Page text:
August 9, 2011
Remarks as prepared for delivery
Thank you for that kind introduction, Peter, and for your tireless leadership in our fight to keep criminals out of our health care system.
I also want to thank Cindy Padilla as well as Assistant Secretary Kathy Greenlee for their terrific leadership.
And most of all, I want thank all of you for the outstanding work you do to protect Medicare every day.
Today, nearly 48 million people rely on Medicare for the medical treatments and prescription drugs they need to get healthy and stay healthy.
My father helped pass Medicare as a member of Congress, and that’s one of his proudest accomplishments. Now he is one of millions of satisfied beneficiaries.
It’s easy to forget that before Medicare was enacted in 1965, half of our seniors had no insurance and private insurance companies had little interest in selling them coverage. Countless seniors in this country were at risk of bankruptcy if they got sick or injured.
Today, 46 years later, virtually every American over the age of 65 is covered by Medicare. And millions of Americans with disabilities are also insured, getting the care they need to remain at home and live productive lives.
Creating Medicare was a historic achievement. But we can’t take it for granted.
The Medicare we have today is the product of constant updating and improvement over the years. And today, that important work must go on.
That has been our focus in the Obama Administration from day one.
We started by making immediate improvements to Medicare’s benefits under the Affordable Care Act.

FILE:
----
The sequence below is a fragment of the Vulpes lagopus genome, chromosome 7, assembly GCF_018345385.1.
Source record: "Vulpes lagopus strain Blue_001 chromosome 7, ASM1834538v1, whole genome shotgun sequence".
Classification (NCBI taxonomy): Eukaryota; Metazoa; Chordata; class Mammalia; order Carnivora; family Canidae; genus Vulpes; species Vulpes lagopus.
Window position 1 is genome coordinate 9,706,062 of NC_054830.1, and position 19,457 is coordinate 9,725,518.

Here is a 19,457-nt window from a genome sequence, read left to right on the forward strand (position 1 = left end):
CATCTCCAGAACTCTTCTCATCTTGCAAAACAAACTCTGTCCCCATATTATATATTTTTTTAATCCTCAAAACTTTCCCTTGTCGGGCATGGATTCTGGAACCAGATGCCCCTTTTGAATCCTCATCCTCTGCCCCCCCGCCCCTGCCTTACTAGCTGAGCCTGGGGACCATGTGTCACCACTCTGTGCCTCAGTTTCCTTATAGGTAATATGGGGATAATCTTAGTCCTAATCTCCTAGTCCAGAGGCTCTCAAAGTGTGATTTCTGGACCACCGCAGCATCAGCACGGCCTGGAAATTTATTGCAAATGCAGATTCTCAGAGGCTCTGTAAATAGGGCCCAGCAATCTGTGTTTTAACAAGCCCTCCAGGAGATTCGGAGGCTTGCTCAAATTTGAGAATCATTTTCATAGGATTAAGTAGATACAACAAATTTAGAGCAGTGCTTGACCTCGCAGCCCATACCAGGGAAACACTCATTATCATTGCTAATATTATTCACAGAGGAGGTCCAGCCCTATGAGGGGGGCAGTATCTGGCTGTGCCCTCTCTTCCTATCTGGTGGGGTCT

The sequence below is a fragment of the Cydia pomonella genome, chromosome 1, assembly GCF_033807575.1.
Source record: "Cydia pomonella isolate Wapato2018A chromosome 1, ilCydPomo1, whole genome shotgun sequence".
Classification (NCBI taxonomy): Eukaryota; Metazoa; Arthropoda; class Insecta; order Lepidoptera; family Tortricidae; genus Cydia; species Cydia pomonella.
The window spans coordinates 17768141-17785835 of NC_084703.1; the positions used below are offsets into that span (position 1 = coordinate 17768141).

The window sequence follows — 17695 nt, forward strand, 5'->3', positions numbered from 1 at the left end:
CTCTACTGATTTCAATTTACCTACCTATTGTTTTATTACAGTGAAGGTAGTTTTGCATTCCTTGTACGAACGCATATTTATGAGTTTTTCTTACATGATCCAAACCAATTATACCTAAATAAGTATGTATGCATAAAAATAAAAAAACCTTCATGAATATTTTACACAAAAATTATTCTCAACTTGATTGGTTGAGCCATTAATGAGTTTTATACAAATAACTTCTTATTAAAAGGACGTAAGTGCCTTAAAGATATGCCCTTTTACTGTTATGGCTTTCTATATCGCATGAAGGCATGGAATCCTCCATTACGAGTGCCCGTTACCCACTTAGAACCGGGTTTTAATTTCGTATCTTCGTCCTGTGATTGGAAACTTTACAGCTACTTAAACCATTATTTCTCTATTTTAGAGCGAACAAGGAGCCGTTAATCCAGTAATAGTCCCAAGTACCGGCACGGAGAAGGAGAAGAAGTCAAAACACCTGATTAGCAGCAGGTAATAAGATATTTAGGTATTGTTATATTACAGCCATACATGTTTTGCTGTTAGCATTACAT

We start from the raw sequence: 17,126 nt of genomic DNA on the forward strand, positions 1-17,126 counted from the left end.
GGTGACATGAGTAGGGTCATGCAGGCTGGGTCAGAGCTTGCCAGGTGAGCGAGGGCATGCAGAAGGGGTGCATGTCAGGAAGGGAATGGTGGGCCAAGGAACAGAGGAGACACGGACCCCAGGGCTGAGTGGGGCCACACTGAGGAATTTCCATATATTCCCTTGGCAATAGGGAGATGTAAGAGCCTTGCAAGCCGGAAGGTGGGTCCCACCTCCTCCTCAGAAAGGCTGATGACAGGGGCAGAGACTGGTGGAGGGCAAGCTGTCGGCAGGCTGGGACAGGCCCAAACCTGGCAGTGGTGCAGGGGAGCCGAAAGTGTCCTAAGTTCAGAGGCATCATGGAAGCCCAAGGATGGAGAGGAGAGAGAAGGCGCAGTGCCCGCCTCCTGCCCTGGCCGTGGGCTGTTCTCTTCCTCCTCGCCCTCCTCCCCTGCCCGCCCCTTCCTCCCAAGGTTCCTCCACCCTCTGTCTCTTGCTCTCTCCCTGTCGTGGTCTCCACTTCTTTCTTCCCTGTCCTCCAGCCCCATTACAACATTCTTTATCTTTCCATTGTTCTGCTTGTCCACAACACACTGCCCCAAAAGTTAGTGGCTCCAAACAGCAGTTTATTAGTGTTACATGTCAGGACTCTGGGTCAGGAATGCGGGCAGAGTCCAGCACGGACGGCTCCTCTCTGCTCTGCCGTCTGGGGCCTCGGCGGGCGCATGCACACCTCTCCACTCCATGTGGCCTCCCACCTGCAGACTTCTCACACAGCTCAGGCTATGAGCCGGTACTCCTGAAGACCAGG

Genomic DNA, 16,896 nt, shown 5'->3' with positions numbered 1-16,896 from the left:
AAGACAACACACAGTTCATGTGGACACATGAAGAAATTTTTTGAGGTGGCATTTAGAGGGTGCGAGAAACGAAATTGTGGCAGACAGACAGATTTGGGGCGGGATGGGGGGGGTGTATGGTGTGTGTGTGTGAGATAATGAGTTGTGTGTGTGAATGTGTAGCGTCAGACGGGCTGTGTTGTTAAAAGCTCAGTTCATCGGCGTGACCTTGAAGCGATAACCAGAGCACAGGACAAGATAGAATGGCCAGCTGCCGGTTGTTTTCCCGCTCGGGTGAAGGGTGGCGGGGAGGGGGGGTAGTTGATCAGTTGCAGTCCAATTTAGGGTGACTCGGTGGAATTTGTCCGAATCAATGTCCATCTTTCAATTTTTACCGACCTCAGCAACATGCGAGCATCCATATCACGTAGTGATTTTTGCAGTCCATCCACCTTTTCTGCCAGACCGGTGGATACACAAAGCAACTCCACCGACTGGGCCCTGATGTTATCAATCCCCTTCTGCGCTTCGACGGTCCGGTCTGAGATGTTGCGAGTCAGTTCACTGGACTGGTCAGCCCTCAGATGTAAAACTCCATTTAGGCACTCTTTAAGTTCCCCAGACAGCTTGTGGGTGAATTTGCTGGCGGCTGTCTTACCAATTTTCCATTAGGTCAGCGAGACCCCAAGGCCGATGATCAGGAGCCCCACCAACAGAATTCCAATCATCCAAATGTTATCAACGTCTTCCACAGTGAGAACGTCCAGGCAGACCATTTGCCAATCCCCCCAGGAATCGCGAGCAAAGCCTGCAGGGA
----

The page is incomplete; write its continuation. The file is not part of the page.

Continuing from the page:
Starting this year, beneficiaries in the prescription drug coverage gap known as the donut hole get a 50% discount on covered brand name drugs. By 2020, the donut hole will be closed. And seniors can also now get an annual wellness exam and key preventive screenings without co-pays or deductibles.
But we also know that with more than 9,000 baby boomers turning 65 every day and the cost of health care skyrocketing, the Medicare we know today won’t be there for us tomorrow, unless we do something to stabilize costs.
That’s why the Affordable Care Act also includes transformative reforms that reward the highest quality care that gets the best results.
For example, we’re working with more than 5,000 partners including more than 2,400 hospitals, to reduce preventable injuries in hospitals and cut unnecessary hospital readmissions.
Achieving our goals could save as many as 60,000 lives and $50 billion for Medicare over ten years.
Steps like these strengthen Medicare and protect its future by improving the care it provides and lowering costs.
But we know that one of the most effective and direct steps we can take to improve Medicare’s long-term health is ridding the program of waste, fraud, and abuse.
And for the last 14 years, the Senior Medicare Patrol has been on the front lines of that fight.
No one feels more strongly about keeping criminals out of Medicare than seniors themselves. When someone defrauds Medicare, it means higher premiums and copays for beneficiaries.